HMS Torrington (K577)

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HMS Torrington FL20186.jpg
HMS Torrington off Dunoon, Scotland, in February 1944.[1]
Career
Name: unnamed (DE-568)
Builder: Bethlehem-Hingham Shipyard, Hingham, Massachusetts
Laid down: 22 September 1943
Launched: 27 November 1943
Completed: 18 January 1944
Commissioned: never
Fate: Transferred to United Kingdom 18 January 1944
Acquired: Returned by United Kingdom 11 June 1946
Struck: 15 October 1946
Fate: Sold 26 Septemnber 1947 for scrapping
Career (United Kingdom) Royal Navy Ensign
Class and type: Captain-class frigate
Name: HMS Torrington (K577)
Namesake: Admiral of the Fleet George Byng, 1st Viscount Torrington (1663–1733), commander of the British fleet at the Battle of Cape Passaro in 1718
Acquired: 18 January 1944
Commissioned: 18 January 1944
Fate: Returned to United States 11 June 1946
General characteristics
Displacement: 1,400 tons
Length: 306 ft (93 m)
Beam: 36.75 ft (11.2 m)
Draught: 9 ft (2.7 m)
Propulsion: Two Foster-Wheeler Express "D"-type water-tube boilers
GE 13,500 shp (10,070 kW) steam turbines and generators (9,200 kW)
Electric motors for 12,000 shp (8,900 kW)
Two shafts
Speed: 24 knots (44 km/h)
Range: 5,500 nautical miles (10,200 km) at 15 knots (28 km/h)
Complement: 186
Sensors and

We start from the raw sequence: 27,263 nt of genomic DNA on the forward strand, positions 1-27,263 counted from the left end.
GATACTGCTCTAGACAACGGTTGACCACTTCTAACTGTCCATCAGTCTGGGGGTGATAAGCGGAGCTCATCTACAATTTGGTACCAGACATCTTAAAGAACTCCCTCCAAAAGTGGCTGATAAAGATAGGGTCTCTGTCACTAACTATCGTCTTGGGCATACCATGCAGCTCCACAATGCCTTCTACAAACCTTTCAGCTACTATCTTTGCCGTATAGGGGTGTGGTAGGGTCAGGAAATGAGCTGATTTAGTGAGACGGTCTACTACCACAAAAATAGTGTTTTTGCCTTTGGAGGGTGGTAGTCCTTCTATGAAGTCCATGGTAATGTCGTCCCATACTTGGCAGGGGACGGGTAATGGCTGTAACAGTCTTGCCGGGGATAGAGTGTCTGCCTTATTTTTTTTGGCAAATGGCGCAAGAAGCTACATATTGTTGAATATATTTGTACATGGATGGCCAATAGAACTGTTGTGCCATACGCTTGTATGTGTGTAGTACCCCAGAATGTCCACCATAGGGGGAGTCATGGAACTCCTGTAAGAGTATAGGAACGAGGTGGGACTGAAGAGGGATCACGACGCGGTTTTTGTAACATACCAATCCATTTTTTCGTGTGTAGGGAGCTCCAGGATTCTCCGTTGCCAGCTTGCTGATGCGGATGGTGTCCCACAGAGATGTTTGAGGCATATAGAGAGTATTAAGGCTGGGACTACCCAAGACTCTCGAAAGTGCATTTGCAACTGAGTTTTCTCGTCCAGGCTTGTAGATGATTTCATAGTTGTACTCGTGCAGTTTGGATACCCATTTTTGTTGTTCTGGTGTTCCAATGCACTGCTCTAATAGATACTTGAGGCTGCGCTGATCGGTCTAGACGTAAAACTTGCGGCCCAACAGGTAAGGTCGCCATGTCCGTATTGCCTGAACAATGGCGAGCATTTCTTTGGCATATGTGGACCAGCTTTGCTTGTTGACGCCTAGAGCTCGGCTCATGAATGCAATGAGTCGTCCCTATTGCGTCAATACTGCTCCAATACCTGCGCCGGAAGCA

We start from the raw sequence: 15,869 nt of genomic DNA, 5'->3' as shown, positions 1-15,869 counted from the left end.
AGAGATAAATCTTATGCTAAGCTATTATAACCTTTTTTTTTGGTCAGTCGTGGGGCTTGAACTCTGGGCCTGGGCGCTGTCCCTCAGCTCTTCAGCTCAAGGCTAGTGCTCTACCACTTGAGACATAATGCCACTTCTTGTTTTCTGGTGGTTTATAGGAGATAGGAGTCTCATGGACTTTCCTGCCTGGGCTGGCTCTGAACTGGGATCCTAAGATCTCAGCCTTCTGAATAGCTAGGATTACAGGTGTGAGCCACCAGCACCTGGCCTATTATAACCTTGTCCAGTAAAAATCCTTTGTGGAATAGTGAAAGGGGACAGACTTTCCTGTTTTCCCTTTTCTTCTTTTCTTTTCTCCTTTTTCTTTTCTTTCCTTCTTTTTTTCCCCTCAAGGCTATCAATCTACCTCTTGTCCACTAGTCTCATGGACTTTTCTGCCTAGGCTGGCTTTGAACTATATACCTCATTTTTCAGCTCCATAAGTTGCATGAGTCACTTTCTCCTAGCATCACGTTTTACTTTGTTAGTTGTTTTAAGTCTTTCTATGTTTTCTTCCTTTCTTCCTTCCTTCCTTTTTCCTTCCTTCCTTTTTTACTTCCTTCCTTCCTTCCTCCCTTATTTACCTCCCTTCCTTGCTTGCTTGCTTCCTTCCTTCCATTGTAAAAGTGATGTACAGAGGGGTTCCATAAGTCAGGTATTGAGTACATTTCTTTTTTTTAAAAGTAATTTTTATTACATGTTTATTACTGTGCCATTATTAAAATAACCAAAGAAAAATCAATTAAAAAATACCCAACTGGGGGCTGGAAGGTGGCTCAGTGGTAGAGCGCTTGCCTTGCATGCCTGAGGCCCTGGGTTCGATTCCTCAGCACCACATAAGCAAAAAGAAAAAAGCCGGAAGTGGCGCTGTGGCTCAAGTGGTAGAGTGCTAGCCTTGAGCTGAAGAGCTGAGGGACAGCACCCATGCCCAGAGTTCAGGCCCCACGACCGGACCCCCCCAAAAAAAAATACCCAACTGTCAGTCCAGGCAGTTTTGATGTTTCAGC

processing systems:
SA & SL type radars
Type 144 series Asdic
MF Direction Finding antenna
HF Direction Finding Type FH 4 antenna
Armament: 3 × 3 in (76 mm) /50 Mk.22 guns
1 x twin Bofors 40 mm mount Mk.I
7-16 x 20 mm Oerlikon guns
Mark 10 Hedgehog antisubmarine mortar
Depth charges
QF 2 pounder naval gun
Notes: Pennant number K562

The fourth HMS Torrington (K577) was a British Captain-class frigate of the Royal Navy in commission during World War II. Originally constructed as a United States Navy Buckley class destroyer escort, she served in the Royal Navy from 1944 to 1946.

Construction and transfer[edit]

The ship was laid down as the unnamed U.S. Navy destroyer escort DE-568 by Bethlehem-Hingham Shipyard, Inc., in Hingham, Massachusetts, on 22 September 1943 and launched on 27 November 1943. She was transferred to the United Kingdom upon completion on 18 January 1944.

Service history[edit]

The ship was commissioned into service in the Royal Navy under the command of Lieutenant Clement Francis Parker, RN,[2] as the frigate HMS Torrington (K577) on 18 January 1944 simultaneously with her transfer. After shakedown in Casco Bay, Maine, and off Bermuda, she steamed to St. John's and Naval Station Argentia in the Dominion of Newfoundland before proceeding to England. Arriving there on 20 April 1944, she began patrol and escort duty in the English Channel, North Sea, and North Atlantic Ocean.

On 21 July 1944, Torrington saw her first combat, joining the escort destroyer HMS Melbreak (L73) in action against a German destroyer and four German S-boat – known to the Allies as "E-boat" – motor torpedo boats off Cap d'Antifer, France, preventing them from interfering with the flow of Allied supplies supporting the invasion of Normandy. On 11 March 1945, she sank a German Seehund ("Seal") Type XXVII midget submarine off Ramsgate, England. On 13 March 1945, she sank a second Seehund off Dunkirk, France, in a determined depth charge attack.

The Royal Navy returned Torrington to the U.S. Navy on 11 June 1946.

Disposal[edit]

The U.S. Navy struck Torrington from its Naval Vessel Register on 15 October 1946. She was sold on 26 September 1947 for scrapping.

References[edit]

External links[edit]